Government investigators now face a few more hurdles when seeking reporters' records.
The U.S. Department of Justice on Friday published new guidelines intended to limit government access to journalists' records, unless the records at issue belong to a journalist facing a criminal investigation.
The guidelines arise from a directive from President Obama in May that instructed the DOJ to review the use of law enforcement tools, such as subpoenas and warrants, for obtaining information from members of the media.
"The Department of Justice is firmly committed to ensuring our nation's security, and protecting the American people, while at the same time safeguarding the freedom of the press," said Attorney General Eric Holder in a statement. "These revised guidelines will help ensure the proper balance is struck when pursuing investigations into unauthorized disclosures."
In theory, journalists and their records are protected by the First Amendment guarantee that Congress shall make no law abridging the freedom of the press and the Fourth Amendment guarantee against unreasonable searches and seizures, not to mention the Privacy Protection Act of 1980 and other laws. But at a time when the scope of privacy law can be altered by secret legal interpretation, it's perhaps unsurprising that privacy protections have not protected reporters as well as media organizations would like.
The revisions to the Department of Justice's News Media Policies follow widespread criticism of the government's aggressive investigation of leaks, including a 2009 security leak inquiry that cast Fox News reporter James Rosen as a co-conspirator in the disclosure of secret information, and a separate leak investigation for which the government obtained the records of more than 20 phone lines used by Associated Press reporters.
The government obtained access to Rosen's Google Gmail account through a search warrant granted on the basis of an FBI agent's affidavit. As revealed by the Washington Post, the affidavit compared Rosen's reporting to spying, stating that Rosen sought government information through flattery from his source, Stephen Jin-Woo Kim, who at the time was a State Department analyst and has since been indicted for espionage.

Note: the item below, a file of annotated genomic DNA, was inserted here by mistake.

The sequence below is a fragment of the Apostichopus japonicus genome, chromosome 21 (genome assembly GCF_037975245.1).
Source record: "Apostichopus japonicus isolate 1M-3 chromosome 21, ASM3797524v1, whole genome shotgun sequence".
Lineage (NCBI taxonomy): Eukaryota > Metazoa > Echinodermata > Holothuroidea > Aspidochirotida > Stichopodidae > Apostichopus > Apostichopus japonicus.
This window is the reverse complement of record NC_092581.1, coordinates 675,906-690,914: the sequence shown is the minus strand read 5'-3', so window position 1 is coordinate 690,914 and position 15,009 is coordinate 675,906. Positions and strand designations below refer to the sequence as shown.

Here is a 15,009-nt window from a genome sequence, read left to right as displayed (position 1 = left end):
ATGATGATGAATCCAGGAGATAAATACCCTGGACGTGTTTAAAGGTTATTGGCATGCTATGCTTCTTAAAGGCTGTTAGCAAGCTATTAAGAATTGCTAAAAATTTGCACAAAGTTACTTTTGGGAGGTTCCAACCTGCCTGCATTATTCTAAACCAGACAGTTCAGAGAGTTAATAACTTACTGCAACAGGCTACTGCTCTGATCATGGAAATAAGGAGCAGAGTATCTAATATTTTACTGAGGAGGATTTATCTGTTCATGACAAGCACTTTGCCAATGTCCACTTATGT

"Much like an intelligence officer would run an [sic] clandestine intelligence source, the Reporter instructed Mr. Kim on a covert communications plan..." the agent's affidavit states, a view that media organizations decried as an attempt to criminalize reporting.
In May, following reports about the targeting of Rosen, Bruce Brow, executive director of Reporters Committee for Freedom of the Press, condemned the government's tactics. "The Justice Department's decision to treat routine news gathering efforts as evidence of criminality is extremely troubling and corrodes time-honored understandings between the public and the government about the role of the free press," he said in a statement.
The Justice Department's new guidelines do not completely preclude the possibility that the government will seek and obtain access to reporters' records and communications, but they do add some bureaucratic speed bumps that should make seizing reporters' data more unusual.
The rules make it harder to obtain emails and other communications data by making them subject to the same legal standards as phone records.
The rules call for media organizations to receive advance notice if investigators seek a reporter's records, except in circumstances when notification could be expected to cause substantial harm to the integrity of the investigation. Previously, advance notification would only be offered if the attorney general determined such notification would not be harmful. So henceforth, notice is intended to be the norm rather than the exception.
The maximum notification delay allowed will drop from 90 to 45 days, though the attorney general will retain the right to extend that period an additional 45 days.
In cases where the DOJ is asked to investigate the leak of national security information, the rules require the Director of National Intelligence to certify that the leak caused significant harm to national security before reporters' records can be sought. As an additional safeguard, the Department of Justice's Criminal Division Office of Enforcement will review all requests to obtain information from members of the media.
The DOJ will also establish an internal News Media Review Committee, to evaluate investigatory requests to obtain reporters' information, and a News Media Dialogue Group, to engage with the press on this issue. The agency intends to implement written guidance and training requirements for U.S. attorneys.
Finally, the rules call for the DOJ and other administration officials to find ways in which security-leak cases can be handled internally by intelligence agencies, such as clearance revocation and individual sanctions, in order to avoid magnifying unauthorized disclosures through public hearings and legal action.
One thing not made clear in the DOJ's revised guidelines is just who qualifies as "member of the news media" in an era when everyone with an Internet account can commit an act of journalism.
. We've got a management crisis right now, and we've also got an engagement crisis. Could the two be linked? Tune in for the next installment of IT Life Radio, Wednesday May 20th at 3PM ET to find out.